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Chris Lord October 31, 2018

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  • #61
    From the manual:
    "Trimming is effected by varying trim pressure in the pneumatic trim actuator which is installed in parallel with the rotor head tilt for pitch control.
    Aft or nose-up trimming activates the electrical compressor and increases trim pressure, causing the actuator to contract, and tilting the rotor disc aft.
    Forward trimming opens the pressure relief valve to reduce trim pressure and allows the rotor disc to flatten, due to the spindle head offset and the gyroplane's weight."

    Sounds like a loss of pressure would put things into full forward trim.

    Comment


    • #62
      I researched my above question, and found the answer in an AutoGyro maintenance manual.
      When switched to "BRAKE" the pneumatic trim is pressurized, but with reverse effect (my emphasis is in bold):


      63-51-00 Rotor Brake System

      The rotor brake system consists of a brake pad mounted to a bracket which is hinged to the rotor head
      bridge. With the pneumatic mode selector in BRAKE position the operation of the pneumatic trim
      actuator is reversed so that increased pressure causes the actuator to push the rotor head up (or
      level) and presses a brake pad against the rotor head disc.
      In order to increase brake pressure,
      move the 4-way trim switch to aft. Note that this action will also push the control stick forward. At full brake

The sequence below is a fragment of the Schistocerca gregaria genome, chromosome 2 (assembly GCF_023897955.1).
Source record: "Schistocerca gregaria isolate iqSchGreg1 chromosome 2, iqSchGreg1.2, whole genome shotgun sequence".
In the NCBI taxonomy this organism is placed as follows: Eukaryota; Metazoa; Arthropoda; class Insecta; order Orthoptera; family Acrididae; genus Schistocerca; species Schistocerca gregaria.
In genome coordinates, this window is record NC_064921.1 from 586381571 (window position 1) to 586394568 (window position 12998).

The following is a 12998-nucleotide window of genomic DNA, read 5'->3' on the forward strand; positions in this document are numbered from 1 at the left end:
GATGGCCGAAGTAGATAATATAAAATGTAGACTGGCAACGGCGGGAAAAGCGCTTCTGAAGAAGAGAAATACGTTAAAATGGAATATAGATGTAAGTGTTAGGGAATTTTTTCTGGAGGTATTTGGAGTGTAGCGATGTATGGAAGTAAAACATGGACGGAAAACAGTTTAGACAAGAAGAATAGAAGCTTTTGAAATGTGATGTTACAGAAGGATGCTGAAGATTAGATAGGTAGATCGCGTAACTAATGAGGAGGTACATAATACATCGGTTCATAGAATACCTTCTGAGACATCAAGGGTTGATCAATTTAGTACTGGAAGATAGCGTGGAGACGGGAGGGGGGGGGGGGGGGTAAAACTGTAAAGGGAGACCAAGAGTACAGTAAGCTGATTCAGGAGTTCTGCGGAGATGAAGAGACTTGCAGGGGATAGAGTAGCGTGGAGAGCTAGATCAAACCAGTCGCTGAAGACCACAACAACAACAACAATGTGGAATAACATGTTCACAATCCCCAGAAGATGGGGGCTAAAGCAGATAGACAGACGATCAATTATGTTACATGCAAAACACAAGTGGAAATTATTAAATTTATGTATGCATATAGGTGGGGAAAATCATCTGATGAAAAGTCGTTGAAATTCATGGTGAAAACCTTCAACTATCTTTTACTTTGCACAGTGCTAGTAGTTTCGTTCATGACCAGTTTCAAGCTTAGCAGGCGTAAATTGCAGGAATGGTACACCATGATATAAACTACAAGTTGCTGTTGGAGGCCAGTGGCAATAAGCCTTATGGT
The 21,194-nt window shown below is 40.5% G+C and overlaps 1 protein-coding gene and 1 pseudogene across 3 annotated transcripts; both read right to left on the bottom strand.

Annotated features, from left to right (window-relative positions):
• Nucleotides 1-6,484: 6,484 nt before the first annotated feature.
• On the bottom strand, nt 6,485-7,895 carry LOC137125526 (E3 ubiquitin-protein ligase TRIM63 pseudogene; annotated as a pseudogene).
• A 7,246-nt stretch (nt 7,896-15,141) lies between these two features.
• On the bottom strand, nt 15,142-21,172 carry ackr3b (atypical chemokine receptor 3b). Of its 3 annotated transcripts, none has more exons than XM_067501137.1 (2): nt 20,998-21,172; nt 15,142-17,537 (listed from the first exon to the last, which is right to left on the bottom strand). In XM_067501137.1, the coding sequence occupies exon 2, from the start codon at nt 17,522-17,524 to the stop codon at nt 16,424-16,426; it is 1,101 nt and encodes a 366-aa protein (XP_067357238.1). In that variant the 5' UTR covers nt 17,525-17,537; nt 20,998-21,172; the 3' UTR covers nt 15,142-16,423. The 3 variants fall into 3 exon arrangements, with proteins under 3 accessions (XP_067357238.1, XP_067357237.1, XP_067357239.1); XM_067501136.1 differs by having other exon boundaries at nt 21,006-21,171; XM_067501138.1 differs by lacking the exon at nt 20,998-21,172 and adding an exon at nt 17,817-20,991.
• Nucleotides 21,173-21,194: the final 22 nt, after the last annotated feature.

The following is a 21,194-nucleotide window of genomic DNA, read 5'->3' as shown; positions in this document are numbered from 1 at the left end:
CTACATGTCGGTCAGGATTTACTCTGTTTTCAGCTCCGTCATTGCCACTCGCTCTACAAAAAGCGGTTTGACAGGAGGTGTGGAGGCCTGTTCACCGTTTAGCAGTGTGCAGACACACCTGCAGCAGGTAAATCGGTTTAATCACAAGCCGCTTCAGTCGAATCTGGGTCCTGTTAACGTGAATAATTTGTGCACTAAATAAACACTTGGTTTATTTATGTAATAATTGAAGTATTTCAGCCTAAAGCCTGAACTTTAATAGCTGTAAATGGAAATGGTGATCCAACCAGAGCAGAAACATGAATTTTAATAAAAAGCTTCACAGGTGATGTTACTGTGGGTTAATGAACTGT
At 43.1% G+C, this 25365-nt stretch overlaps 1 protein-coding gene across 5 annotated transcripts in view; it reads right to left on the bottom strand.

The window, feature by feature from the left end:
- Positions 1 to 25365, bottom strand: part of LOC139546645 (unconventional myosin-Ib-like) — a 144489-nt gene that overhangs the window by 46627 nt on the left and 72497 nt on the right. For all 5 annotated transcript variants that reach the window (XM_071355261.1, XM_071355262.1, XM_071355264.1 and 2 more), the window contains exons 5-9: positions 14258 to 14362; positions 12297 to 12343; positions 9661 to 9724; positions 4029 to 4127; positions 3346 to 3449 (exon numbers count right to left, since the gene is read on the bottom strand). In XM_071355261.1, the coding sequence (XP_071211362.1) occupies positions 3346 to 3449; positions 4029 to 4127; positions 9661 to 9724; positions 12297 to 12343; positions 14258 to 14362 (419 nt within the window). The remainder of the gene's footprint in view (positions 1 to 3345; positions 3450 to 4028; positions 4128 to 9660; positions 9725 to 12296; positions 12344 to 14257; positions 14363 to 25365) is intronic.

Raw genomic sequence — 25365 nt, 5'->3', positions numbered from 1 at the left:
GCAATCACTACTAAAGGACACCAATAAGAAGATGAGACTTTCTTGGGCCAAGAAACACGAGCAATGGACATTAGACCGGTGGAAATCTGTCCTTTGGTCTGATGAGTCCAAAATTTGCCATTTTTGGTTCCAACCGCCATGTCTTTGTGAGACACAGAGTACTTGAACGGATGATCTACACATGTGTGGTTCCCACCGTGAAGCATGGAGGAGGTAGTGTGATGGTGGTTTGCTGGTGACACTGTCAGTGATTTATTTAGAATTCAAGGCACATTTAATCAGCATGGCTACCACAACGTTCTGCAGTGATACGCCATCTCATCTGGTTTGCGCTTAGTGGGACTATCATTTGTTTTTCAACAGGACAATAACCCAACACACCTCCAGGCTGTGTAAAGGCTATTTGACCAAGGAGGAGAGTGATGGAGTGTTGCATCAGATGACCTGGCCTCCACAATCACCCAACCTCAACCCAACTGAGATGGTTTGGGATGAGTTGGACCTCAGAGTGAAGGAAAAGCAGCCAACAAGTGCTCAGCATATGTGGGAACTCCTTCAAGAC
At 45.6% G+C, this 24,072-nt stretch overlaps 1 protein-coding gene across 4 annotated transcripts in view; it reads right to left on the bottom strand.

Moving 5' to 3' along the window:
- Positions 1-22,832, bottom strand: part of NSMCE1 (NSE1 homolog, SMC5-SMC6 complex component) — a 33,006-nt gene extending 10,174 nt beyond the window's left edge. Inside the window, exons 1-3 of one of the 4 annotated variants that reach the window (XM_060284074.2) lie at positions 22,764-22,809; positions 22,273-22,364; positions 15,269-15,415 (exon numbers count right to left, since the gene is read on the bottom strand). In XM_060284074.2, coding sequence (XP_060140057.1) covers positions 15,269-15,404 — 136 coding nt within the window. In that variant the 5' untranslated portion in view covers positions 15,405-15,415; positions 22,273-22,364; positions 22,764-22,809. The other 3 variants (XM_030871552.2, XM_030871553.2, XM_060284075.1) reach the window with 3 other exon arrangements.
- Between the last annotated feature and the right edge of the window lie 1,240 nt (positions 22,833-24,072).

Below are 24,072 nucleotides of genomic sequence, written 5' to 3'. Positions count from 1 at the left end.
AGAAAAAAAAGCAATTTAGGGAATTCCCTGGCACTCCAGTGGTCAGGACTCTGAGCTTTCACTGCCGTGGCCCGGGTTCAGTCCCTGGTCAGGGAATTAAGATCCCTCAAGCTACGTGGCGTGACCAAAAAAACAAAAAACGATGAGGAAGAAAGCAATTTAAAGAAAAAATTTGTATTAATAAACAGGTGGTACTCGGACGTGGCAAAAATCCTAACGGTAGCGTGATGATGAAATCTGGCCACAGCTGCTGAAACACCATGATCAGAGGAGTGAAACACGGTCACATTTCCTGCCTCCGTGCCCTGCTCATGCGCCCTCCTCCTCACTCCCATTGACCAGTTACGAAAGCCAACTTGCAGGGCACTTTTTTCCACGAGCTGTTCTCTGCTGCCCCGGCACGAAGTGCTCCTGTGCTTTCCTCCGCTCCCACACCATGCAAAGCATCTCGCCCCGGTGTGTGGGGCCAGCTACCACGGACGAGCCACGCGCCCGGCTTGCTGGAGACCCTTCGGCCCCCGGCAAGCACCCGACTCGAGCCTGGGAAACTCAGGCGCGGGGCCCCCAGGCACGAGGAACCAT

pressure the control stick will be maintained in its full forward position.
      IF . . . the pneumatic mode selector in N198LT somehow failed and went into "BRAKE" mode in flight,
      then Chris would have involuntarily lost altitude from a flattening rotor disk.

      More alarming (and confusing) would have been decaying rotor rpm from the engaged rotor brake.

      This may explain the odd power fluctuations heard in the Mayday call.
      Chris may have been trying to maintain altitude and rotor rpm via the throttle.

      If the rotor brake was engaged in flight, he could have lost enough rrpm to explain the otherwise inexplicable plummet from 150' AGL.

      Those who may be skeptical of my "trim runaway" theory may be interested to learn that AutoGyro's
      latest Cavalon POH is version 3.1, announced on 5 November 2018 (several days after the crash).


      SECTION 3 - EMERGENCY PROCEDURES has some new material from the previous version 2.2 (my emphasis is in bold):


      SECTION 3 - EMERGENCY PROCEDURES
      3.8.4 Trim runaway


      Failure of a trim selector switch or pneumatic valve may result in trim runaway (where the
      trim system runs to one extreme and pushes the control stick accordingly).
      Although the
      average pilot is able to resist the out-of-trim stick force and continue to fly the aircraft it may
      be possible to reduce the stick load by intervention:

      (i) High forward stick load required to prevent aircraft nose rising (this will be
      coincident with a high air-pressure reading) – briefly turn the Flight/Brake selector
      to “Brake” to deplete system air pressure. If the air compressor is heard to start
      and the pressure rises again then pull the circuit-breaker marked “Comp” to stop
      the compressor. Repeat the brief selection of “Brake” to deplete system air